We know how it feels to come home to a freezing house after a chilly commute and hang a rain-soaked coat on the radiator. Everything is wet, cold, and uncomfortable. But should I turn my heating up when it's cold? No. You shouldn't turn your thermostat up when it's cold or down when it's hot (because it'll make no difference). And here's why.
The False Assumption Costing Everyone a LOT of Money
So your reaction will either be one of complete surprise or total indifference because it's obvious when you spend a few seconds thinking about it. But, it's just not something that most of us thought we needed to think about:
Your thermostat tells the boiler to keep heating until the house is a specific temperature. It maintains a set temperature, nothing more.
What a Thermostat Really Does
A thermostat set to 20 degrees:
- *Won't* tell your radiators to put out 20 degrees of heat until you turn it off or down
- *Will* ensure your boiler keeps heating your home until it's 20 degrees
A thermostat turned to 20 degrees in Summer:
- *Wont* heat your home if it's already above 20 degrees
- *Will* heat your home if it drops below 20 degrees
A thermostat turned to 20 degrees in Winter:
- *Wont* heat your home faster if it's turned up higher
- *Will* heat your home to the exact same temperature as you like it any other day of the year
Cold Weather Lowers the Effectiveness of Your Insulation, But Touching Your Thermostat Won't Help
Most people are still in a Victorian mindset and, during cold weather, they crank up the heat. And while that is a perfectly reasonable course of action, it's not what your thermostat does. Your thermostat is, instead, a limiter, not an accelerator. A minimum and a maximum temperature limiter rolled into one.
If you're cold and you turn your thermostat up to 30 degrees in an attempt to make your home hotter. You're essentially saying to your boiler "you couldn't reach 20 degrees, so give 30 degrees a try" with the rate of heating staying the same.
It's like someone telling you to run 20 miles. Yet when you flop at 10 miles they instead move the finish line to 30 miles away instead.
How to Stay Warm in Cold Weather
- Put a jumper on, or a coat
- Ensure your home is fully insulated (cavity, attic, double glazed, etc)
- Clear items way from the top and bottoms of your radiators (the bottom is just as important for good circulation)
- Close windows (but make sure every room is still sufficiently ventilated)
- More carpets (carpets are 60% more insulative than fibreglass, famous for its insulative properties)
- Furnish with fabrics (because the more fluffy textiles you have around, the more heat will be trapped inside them)
- Underfloor Heating (see below)
- Better radiators (see below)
How Underfloor Heating Helps
Calling all eco-warriors. Do you want to save the planet, help the penguins, reduce carbon emissions from fossil fuels, spend less on your heating, enjoy a warmer home, AND HAVE NICE WARM TOES?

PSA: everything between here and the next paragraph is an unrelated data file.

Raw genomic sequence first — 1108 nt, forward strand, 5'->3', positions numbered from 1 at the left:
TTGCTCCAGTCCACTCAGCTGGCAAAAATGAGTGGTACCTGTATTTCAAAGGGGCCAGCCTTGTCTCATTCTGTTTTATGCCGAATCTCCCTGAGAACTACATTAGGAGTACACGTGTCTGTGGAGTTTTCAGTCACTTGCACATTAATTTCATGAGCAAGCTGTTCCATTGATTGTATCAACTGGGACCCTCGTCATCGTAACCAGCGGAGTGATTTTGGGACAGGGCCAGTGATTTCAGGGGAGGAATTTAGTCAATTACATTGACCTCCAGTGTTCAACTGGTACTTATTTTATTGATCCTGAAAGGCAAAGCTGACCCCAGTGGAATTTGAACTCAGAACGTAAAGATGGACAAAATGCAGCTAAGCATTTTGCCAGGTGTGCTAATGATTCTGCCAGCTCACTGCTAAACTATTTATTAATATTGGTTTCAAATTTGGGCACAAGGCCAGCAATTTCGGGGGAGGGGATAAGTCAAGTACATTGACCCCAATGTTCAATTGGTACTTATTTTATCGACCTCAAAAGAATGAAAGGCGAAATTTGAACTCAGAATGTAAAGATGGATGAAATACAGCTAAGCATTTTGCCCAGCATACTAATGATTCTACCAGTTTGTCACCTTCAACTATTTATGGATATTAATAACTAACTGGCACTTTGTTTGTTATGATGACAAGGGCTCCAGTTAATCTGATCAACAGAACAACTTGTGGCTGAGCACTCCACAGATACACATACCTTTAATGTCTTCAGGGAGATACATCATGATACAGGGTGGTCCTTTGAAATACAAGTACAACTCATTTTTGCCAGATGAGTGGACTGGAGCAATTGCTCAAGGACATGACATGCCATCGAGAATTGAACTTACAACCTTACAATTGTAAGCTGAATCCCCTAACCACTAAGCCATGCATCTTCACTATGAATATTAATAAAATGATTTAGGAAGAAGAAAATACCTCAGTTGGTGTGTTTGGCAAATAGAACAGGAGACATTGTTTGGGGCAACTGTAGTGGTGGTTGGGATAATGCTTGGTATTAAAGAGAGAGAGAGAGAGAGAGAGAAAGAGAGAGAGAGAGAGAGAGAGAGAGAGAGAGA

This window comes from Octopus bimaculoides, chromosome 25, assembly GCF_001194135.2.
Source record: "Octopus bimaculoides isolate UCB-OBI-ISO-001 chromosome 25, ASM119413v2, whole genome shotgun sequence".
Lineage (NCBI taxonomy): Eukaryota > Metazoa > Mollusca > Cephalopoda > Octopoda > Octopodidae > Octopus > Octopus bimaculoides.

Well, just get some underfloor heating then.
- Underfloor heating heats up your floor, which means your feet are happy
- Underfloor heating provides a more even heat across a room
- You can individually control rooms and set them to timers so you're never wasting a penny
Let's take a peek at our underfloor heating below.
How Responsive Radiators Will Make You Forget That Winter Is Even a Thing
As I said earlier, one of the biggest reasons you're likely throwing money at the energy companies is down to a lack of patience. That's not a criticism either - anyone who can remain patient while their lips turn blue is a saint.
Your home needs a while for the heat to collect. And, since we all now know that turning the thermostat up is nothing more than a mean joke to play on your boiler, you just need to be patient to let the central heating do its job.
BUT if you don't want to spend an hour Googling "symptoms of frostbite" then buy a radiator that is more responsive.
As a quick example, I'll use the most obvious example, which is to buy an aluminium radiator. Aluminium is a superconductor, so it heats extremely quickly and outputs its heat extremely quickly. That way you can heat up your home the moment you want to and judge the effects of particular thermostat temperatures yourself to find your 'sweet spot', or your perfect temperature.
So Should I Turn My Thermostat up? A Summary
So, to conclude our answering of "should I turn my thermostat up in the winter?" or "in the summer?" or even "should I turn my thermostat up on the second Wednesday of April unless it's a crescent moon?" the answer is a no. Not unless you want to be hotter than you usually like it.
And feeling hotter for the sake of it is genuinely a nice thing to do. We sell radiators, we know how good being warm is.
But what we DON'T want is you wasting money. Because when your boiler inevitably catches up to that 30-degree mark and you open all the windows to let the stuffy heat out because now it's too warm, well, the only people smiling are the fossil-fuel-industry CEO's.